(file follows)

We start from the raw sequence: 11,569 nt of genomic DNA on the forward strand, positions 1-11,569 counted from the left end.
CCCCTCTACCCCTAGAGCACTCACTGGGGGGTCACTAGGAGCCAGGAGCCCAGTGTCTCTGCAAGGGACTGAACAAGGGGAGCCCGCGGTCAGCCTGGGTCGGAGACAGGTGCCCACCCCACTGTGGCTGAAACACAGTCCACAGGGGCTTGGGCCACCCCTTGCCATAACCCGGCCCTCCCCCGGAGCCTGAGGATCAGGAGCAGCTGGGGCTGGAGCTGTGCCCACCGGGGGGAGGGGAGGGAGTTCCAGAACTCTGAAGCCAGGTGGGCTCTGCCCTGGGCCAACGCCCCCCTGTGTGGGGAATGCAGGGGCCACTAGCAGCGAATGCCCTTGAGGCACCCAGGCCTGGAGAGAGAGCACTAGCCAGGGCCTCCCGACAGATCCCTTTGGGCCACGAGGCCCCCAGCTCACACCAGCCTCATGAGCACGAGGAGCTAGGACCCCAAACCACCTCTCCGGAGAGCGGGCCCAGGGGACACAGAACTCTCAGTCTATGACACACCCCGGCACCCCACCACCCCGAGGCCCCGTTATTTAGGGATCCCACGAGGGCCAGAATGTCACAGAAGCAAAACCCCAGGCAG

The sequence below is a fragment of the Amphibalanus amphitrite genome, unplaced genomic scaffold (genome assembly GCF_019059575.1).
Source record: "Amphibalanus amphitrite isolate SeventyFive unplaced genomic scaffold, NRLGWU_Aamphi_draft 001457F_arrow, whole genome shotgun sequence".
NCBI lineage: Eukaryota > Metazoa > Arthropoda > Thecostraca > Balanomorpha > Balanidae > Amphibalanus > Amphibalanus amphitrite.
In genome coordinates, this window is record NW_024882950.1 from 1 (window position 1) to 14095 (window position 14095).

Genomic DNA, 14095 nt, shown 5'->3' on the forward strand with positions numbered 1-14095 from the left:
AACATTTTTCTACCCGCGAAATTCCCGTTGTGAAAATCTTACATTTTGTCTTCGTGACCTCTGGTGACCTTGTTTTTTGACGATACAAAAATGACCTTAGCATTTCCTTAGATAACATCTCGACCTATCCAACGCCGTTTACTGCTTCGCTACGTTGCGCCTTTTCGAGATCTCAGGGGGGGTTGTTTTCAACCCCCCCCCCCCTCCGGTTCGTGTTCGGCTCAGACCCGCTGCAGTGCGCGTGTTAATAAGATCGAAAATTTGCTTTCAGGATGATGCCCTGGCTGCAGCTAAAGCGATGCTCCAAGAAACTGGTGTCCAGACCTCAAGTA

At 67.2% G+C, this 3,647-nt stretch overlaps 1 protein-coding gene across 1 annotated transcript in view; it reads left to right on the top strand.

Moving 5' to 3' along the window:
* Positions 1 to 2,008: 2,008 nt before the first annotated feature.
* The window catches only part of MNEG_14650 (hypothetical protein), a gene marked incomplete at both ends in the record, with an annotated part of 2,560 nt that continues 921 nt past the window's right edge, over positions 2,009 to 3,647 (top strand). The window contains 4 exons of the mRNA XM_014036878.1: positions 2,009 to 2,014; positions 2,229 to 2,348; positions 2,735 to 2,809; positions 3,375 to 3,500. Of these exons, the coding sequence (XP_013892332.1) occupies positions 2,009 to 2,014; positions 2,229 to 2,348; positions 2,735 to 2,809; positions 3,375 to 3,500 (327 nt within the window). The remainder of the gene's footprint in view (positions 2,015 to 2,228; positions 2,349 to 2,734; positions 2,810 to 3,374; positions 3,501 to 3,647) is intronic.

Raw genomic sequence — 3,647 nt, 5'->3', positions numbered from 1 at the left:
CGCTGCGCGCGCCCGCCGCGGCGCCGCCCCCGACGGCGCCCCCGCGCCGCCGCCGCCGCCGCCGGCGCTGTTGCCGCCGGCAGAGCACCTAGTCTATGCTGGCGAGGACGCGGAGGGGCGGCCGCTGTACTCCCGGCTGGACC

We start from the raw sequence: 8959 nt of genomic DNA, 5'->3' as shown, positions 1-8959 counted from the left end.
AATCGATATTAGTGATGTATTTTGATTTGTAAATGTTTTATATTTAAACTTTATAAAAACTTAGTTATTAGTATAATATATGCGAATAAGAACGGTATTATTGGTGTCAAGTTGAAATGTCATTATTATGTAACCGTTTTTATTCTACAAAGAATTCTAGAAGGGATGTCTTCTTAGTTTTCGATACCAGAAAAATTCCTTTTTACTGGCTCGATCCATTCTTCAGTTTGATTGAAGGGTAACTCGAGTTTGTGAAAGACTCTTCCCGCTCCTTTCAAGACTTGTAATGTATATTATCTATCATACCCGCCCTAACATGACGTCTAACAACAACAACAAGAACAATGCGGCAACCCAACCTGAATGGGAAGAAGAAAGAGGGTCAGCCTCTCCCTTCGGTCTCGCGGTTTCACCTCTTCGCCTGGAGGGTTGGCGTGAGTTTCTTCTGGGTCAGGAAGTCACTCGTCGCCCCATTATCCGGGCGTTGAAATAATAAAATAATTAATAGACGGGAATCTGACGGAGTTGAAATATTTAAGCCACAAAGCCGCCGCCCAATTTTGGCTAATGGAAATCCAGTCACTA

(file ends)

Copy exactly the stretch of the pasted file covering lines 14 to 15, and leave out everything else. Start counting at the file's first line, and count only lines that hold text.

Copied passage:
CGCTGCGCGCGCCCGCCGCGGCGCCGCCCCCGACGGCGCCCCCGCGCCGCCGCCGCCGCCGCCGGCGCTGTTGCCGCCGGCAGAGCACCTAGTCTATGCTGGCGAGGACGCGGAGGGGCGGCCGCTGTACTCCCGGCTGGACC

We start from the raw sequence: 8959 nt of genomic DNA, 5'->3' as shown, positions 1-8959 counted from the left end.